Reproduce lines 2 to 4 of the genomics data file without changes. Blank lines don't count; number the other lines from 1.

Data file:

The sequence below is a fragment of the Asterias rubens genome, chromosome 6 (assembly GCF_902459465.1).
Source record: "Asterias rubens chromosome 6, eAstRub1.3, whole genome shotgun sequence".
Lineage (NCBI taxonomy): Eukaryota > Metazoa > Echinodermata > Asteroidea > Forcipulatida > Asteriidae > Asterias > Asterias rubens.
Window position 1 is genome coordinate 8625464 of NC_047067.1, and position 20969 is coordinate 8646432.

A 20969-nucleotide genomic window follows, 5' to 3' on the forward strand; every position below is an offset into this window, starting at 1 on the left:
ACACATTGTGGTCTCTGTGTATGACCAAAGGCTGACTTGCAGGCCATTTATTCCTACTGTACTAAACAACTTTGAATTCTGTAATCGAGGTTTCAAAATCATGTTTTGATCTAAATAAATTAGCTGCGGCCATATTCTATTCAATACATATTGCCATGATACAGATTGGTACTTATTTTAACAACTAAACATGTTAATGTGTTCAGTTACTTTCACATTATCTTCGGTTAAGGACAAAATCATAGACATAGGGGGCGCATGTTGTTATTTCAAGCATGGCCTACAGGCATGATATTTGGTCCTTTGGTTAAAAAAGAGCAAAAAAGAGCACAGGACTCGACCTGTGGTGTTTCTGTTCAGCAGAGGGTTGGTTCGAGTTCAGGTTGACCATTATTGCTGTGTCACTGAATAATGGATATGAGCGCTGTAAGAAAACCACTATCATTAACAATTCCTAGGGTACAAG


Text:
Source record: "Asterias rubens chromosome 6, eAstRub1.3, whole genome shotgun sequence".
Lineage (NCBI taxonomy): Eukaryota > Metazoa > Echinodermata > Asteroidea > Forcipulatida > Asteriidae > Asterias > Asterias rubens.
Window position 1 is genome coordinate 8625464 of NC_047067.1, and position 20969 is coordinate 8646432.